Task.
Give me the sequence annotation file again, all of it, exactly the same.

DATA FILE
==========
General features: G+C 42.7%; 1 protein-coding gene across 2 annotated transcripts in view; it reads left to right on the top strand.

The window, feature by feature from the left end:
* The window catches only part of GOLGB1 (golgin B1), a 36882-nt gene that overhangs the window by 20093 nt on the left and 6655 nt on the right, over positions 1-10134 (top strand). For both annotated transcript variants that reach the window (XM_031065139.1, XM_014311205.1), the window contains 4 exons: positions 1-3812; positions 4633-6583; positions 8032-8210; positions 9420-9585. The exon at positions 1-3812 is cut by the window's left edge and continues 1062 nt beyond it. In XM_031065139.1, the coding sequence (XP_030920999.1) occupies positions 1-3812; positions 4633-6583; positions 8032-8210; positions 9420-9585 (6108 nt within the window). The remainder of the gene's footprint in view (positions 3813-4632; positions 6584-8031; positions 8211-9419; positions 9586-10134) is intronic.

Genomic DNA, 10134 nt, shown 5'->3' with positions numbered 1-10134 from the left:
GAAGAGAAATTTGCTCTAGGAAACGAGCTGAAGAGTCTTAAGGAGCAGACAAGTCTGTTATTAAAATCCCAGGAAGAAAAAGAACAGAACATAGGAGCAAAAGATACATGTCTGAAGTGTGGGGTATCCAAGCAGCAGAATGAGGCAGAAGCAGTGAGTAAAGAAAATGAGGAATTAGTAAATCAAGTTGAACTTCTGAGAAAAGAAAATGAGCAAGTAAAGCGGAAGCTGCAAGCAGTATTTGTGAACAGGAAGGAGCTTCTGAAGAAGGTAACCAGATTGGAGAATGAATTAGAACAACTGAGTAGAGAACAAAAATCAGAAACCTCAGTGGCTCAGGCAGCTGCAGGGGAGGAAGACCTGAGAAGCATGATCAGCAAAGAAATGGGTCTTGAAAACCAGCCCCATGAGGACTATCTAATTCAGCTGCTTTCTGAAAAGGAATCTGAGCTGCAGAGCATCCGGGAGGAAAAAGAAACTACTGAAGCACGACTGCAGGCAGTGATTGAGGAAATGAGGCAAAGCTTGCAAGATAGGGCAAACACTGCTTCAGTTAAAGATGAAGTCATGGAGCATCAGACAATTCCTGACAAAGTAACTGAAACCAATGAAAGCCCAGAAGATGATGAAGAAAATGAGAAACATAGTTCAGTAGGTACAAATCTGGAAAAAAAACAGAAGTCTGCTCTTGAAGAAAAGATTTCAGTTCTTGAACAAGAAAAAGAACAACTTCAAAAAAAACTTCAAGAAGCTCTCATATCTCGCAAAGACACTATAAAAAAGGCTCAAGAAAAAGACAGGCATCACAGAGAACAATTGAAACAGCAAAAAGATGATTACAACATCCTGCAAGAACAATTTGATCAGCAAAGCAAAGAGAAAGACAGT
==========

General features: G+C 42.7%; 1 protein-coding gene across 2 annotated transcripts in view; it reads left to right on the top strand.

The window, feature by feature from the left end:
* The window catches only part of GOLGB1 (golgin B1), a 36882-nt gene that overhangs the window by 20093 nt on the left and 6655 nt on the right, over positions 1-10134 (top strand). For both annotated transcript variants that reach the window (XM_031065139.1, XM_014311205.1), the window contains 4 exons: positions 1-3812; positions 4633-6583; positions 8032-8210; positions 9420-9585. The exon at positions 1-3812 is cut by the window's left edge and continues 1062 nt beyond it. In XM_031065139.1, the coding sequence (XP_030920999.1) occupies positions 1-3812; positions 4633-6583; positions 8032-8210; positions 9420-9585 (6108 nt within the window). The remainder of the gene's footprint in view (positions 3813-4632; positions 6584-8031; positions 8211-9419; positions 9586-10134) is intronic.

Genomic DNA, 10134 nt, shown 5'->3' with positions numbered 1-10134 from the left:
GAAGAGAAATTTGCTCTAGGAAACGAGCTGAAGAGTCTTAAGGAGCAGACAAGTCTGTTATTAAAATCCCAGGAAGAAAAAGAACAGAACATAGGAGCAAAAGATACATGTCTGAAGTGTGGGGTATCCAAGCAGCAGAATGAGGCAGAAGCAGTGAGTAAAGAAAATGAGGAATTAGTAAATCAAGTTGAACTTCTGAGAAAAGAAAATGAGCAAGTAAAGCGGAAGCTGCAAGCAGTATTTGTGAACAGGAAGGAGCTTCTGAAGAAGGTAACCAGATTGGAGAATGAATTAGAACAACTGAGTAGAGAACAAAAATCAGAAACCTCAGTGGCTCAGGCAGCTGCAGGGGAGGAAGACCTGAGAAGCATGATCAGCAAAGAAATGGGTCTTGAAAACCAGCCCCATGAGGACTATCTAATTCAGCTGCTTTCTGAAAAGGAATCTGAGCTGCAGAGCATCCGGGAGGAAAAAGAAACTACTGAAGCACGACTGCAGGCAGTGATTGAGGAAATGAGGCAAAGCTTGCAAGATAGGGCAAACACTGCTTCAGTTAAAGATGAAGTCATGGAGCATCAGACAATTCCTGACAAAGTAACTGAAACCAATGAAAGCCCAGAAGATGATGAAGAAAATGAGAAACATAGTTCAGTAGGTACAAATCTGGAAAAAAAACAGAAGTCTGCTCTTGAAGAAAAGATTTCAGTTCTTGAACAAGAAAAAGAACAACTTCAAAAAAAACTTCAAGAAGCTCTCATATCTCGCAAAGACACTATAAAAAAGGCTCAAGAAAAAGACAGGCATCACAGAGAACAATTGAAACAGCAAAAAGATGATTACAACATCCTGCAAGAACAATTTGATCAGCAAAGCAAAGAGAAAGACAGT